Drive Time: Sub-zero morning tests BMW’s new X3 |

Drive Time: Sub-zero morning tests BMW’s new X3

Bud Wells
For The Tribune

A three-dimensional grille adds to newness of the 2018 BMW X3.

Bundled appropriately early Tuesday morning, Jan and I backed the 2018 BMW X3 out of the garage and into the minus-6-degree cold, heading for Denver. As we crossed the South Platte River on Colo. 60 north of Platteville, the temp reading had dropped to minus-8. Snow and ice remained on the lesser-traveled roadways, though U.S. 85 on into Denver was fairly cleared.

Our drive ended out east off I-70 at the Manheim Denver auto auction facility, and temperatures soon climbed above zero. The dealer crowd I mingled with was smaller than normally, due, I'm sure, to the extreme cold.

The 2018 model, which went on sale barely more than a month ago, inaugurates the third-generation X3 for the German automaker. A three-dimensional, twin-kidney grille is out front, the compact-sized SUV rides on 19-inch Pirellis and power is from a twin-power turbocharged, 2.0-liter, 4-cylinder engine and 8-speed Steptronic Sport transmission.

The xDrive all-wheel drive marks the X3 as a competent handler in the snow and on the ice, yet retains the definite rear bias, for which BMW has long been known. Dynamic damper control enhances the rear-wheel bias.

Though BMW became an automobile manufacturer nearly 90 years ago, it has been over the past 40 years it has developed into a fierce luxury competitor of Mercedes-Benz.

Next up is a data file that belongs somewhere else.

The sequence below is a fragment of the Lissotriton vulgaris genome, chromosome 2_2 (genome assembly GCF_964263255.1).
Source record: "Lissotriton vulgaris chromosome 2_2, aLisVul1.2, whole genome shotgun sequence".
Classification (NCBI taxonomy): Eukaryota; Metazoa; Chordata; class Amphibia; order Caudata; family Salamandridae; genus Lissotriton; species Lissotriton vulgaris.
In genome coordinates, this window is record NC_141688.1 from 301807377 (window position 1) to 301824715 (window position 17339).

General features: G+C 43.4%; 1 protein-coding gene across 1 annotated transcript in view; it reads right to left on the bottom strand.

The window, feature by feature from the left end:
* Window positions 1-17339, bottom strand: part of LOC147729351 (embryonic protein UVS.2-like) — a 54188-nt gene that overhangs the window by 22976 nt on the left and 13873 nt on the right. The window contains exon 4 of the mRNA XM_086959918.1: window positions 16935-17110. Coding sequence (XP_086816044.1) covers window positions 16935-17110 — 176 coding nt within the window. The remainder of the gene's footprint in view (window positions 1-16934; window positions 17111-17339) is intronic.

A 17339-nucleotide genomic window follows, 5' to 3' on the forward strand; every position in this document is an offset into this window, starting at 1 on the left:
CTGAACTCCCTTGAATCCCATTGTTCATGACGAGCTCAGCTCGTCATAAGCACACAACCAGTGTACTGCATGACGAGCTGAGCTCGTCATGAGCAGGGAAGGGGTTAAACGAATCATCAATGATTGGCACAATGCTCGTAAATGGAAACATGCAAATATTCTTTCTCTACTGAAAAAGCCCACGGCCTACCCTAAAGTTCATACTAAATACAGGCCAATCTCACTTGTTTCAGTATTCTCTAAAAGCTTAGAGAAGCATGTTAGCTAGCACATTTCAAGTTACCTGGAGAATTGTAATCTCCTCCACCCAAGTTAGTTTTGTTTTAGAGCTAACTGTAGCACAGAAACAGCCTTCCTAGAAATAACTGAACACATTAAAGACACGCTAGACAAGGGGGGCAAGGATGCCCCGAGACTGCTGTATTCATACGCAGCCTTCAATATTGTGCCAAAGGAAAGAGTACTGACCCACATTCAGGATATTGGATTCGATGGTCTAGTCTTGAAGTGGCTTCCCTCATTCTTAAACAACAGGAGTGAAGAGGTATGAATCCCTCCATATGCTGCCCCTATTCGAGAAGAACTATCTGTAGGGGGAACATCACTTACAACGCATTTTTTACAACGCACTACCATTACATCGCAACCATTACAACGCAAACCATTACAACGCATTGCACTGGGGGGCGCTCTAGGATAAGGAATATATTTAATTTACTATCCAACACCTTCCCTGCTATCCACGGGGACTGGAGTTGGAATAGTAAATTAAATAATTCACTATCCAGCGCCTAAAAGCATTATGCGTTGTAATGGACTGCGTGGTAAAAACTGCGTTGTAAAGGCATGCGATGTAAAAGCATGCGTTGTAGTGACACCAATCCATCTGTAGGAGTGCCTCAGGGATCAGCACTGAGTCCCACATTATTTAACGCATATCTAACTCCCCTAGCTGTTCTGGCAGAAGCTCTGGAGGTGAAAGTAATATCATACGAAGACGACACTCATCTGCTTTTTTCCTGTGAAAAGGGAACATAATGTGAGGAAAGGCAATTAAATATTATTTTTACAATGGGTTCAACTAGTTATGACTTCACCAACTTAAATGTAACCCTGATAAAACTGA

While BMW's storied history is based in Germany, its X3 is tied to the U.S., built in Spartanburg, S.C. In fact, the X4, X5 and X6 are also assembled at the large South Carolina plant.

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The X3 3.0i's 248-horsepower (258 lb.-ft. of torque) 4-cylinder performs with low-range strength and yields efficient fuel averages; its EPA estimate is 22/29 miles per gallon. My overall average was 24.8. Throttle and shift responses are altered through choice of Eco, Comfort or Sport drive modes mixed with paddle shifters at the steering wheel.

Also available is an X3 4.0i version with a twin-turbo 6-cylinder engine and 8-speed transmission with launch control.

Extreme performance aside, the 2-liter Bimmer is the better buy, base-priced at $42,450. That swells to $57,620 with optional items, including M Sport brakes, panoramic moonroof, heated front and rear seats and steering wheel, navigation system, Harman Kardon surround sound, enhanced Bluetooth, Apple CarPlay compatibility and dark oak wood interior.

The crossover's head-up display is 75 percent larger this year, and for the first time on the X3, BMW offers a factory-installed trailer hitch with a 2-inch receiver.

The X3 is sized closely to the popular Audi Q5. At 185.9 inches in length and 112.8 in wheelbase, the BMW is 2 inches longer than the Audi and about 100 pounds heavier. The X3 has a slightly larger cargo space at the rear.

Other luxury compact SUVs and crossovers include the Alfa Romeo Stelvio, Volvo XC60, Porsche Macan, Jaguar F-Pace, Mercedes GLC, Acura RDX, Infiniti QX50, Lexus NX, Lincoln MKC and Buick Envision.

— Bud Wells, a native of Wray, is a former Page 1 editor of the Denver Post and has reviewed automobiles for the past 40 years. He can be contacted at